International Asperger’s Day aims to highlight the significance of Asperger syndrome in relation to the autism spectrum and the impact of this on individuals living with the condition.
Asperger syndrome, named after Dr Hans Asperger, was officially recognised as being separate from autism in the 1994 edition of the Diagnostic and Statistic Manual of Mental Disorders. The separate distinctions arose from differences in speech development, tested IQ and the late onset of social skills. In May 2013, however, the Diagnostic and Statistical Manual of Mental Disorders updated the separate diagnoses and replaced them with Autism Spectrum Disorder, with rankings between 1 and 3 depending on severity and support needs.
According to Social Care Foundation Australia, approximately 1 in 100 Australians have been diagnosed with Autism Spectrum Disorder. More than 21.7 million people are estimated to be directly affected by autism worldwide.
For information about autism spectrum disorder and its symptoms, see our article on Gardens for Children with Autism Spectrum Disorder (ASD). For information regarding the benefits of therapeutic gardens for children with autism spectrum disorder, Therapeutic Gardens Australia has published an e-Resource Design Principles for Creating Therapeutic Gardens for Children with Autism Spectrum Disorder. This comprehensive resource details design principles, tips, and plant suggestions for creating a therapeutic garden for children with autism spectrum disorder, and recently received a positive review from Dr Amy Wagenfeld, co-author of Therapeutic Gardens: Design for Healing Spaces:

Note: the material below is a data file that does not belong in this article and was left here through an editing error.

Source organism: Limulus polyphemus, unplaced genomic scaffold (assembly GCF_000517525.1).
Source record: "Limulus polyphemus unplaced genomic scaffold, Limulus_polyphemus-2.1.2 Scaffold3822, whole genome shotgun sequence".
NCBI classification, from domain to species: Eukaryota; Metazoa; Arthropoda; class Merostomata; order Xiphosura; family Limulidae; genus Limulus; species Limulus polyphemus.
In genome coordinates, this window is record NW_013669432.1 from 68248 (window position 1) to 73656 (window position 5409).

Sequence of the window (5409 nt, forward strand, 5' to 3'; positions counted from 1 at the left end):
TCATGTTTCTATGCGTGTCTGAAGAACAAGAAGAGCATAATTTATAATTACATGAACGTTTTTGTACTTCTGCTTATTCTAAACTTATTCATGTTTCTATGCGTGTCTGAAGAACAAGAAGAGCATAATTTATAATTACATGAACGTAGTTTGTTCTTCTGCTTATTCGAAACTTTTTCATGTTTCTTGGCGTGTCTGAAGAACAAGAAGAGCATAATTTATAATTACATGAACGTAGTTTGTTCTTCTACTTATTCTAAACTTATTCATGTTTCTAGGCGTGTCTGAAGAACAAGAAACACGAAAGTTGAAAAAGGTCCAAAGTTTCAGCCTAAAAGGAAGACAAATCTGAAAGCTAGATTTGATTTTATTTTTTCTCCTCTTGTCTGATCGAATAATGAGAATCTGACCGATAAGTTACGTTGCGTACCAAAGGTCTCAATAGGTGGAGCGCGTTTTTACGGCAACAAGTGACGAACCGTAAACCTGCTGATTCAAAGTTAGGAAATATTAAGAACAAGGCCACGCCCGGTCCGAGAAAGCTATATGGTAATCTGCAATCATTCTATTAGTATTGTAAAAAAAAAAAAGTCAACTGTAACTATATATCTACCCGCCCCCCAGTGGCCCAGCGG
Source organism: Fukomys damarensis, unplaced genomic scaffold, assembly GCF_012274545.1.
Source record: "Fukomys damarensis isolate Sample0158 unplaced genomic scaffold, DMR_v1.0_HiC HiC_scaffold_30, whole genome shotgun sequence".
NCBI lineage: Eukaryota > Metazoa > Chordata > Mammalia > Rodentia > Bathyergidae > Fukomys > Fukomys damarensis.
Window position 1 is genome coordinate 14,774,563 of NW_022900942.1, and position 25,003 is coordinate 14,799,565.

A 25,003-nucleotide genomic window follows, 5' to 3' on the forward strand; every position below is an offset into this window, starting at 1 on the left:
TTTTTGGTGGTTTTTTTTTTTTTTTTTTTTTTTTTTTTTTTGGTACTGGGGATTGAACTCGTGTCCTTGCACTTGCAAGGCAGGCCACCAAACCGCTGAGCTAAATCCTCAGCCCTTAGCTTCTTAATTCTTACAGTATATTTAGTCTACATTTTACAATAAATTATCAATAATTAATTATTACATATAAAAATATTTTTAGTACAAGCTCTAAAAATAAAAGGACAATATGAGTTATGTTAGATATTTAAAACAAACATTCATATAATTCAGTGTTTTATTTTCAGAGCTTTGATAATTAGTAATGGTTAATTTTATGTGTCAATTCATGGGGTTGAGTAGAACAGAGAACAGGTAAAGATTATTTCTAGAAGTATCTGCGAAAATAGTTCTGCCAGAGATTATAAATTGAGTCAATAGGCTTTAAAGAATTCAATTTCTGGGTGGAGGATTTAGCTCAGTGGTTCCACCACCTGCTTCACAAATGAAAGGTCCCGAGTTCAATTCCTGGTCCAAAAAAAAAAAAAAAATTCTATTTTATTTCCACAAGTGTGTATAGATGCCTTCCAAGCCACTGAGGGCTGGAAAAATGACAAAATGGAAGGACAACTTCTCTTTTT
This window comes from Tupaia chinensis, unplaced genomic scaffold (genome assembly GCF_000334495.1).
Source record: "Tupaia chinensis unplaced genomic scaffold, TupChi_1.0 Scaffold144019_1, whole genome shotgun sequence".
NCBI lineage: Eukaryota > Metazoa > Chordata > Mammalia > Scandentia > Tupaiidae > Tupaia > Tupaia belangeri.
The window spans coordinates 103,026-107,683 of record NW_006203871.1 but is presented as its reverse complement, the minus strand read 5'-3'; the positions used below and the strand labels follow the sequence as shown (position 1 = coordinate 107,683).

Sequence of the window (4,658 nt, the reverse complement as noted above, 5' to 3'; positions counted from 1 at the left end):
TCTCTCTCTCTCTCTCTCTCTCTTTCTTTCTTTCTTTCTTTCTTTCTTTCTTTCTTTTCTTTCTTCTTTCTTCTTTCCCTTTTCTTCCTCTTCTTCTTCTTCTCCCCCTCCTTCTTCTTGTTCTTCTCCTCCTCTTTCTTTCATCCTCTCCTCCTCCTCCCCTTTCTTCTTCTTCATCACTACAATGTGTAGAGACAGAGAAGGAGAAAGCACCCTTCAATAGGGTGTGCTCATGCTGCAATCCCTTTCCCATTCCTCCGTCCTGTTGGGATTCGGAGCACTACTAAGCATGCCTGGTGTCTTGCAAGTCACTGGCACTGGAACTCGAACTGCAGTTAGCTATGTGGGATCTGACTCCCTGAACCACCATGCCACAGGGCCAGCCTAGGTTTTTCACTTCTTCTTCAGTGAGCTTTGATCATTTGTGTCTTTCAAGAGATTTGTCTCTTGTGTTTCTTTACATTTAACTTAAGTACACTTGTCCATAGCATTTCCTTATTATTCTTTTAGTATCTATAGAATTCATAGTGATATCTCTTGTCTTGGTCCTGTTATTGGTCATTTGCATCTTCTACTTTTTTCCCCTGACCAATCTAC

‘Design Principles for Creating Therapeutic Gardens for Children with Autism Spectrum Disorder is an engaging and detailed resource for anyone interested in creating an outdoor space for individuals with autism. Joanne’s heartfelt commitment to the value of this aspect of therapeutic gardening is evident.’
– Amy Wagenfeld, PhD, OTR/L, SCEM, FAOTA
Principal , design+cOnsulTation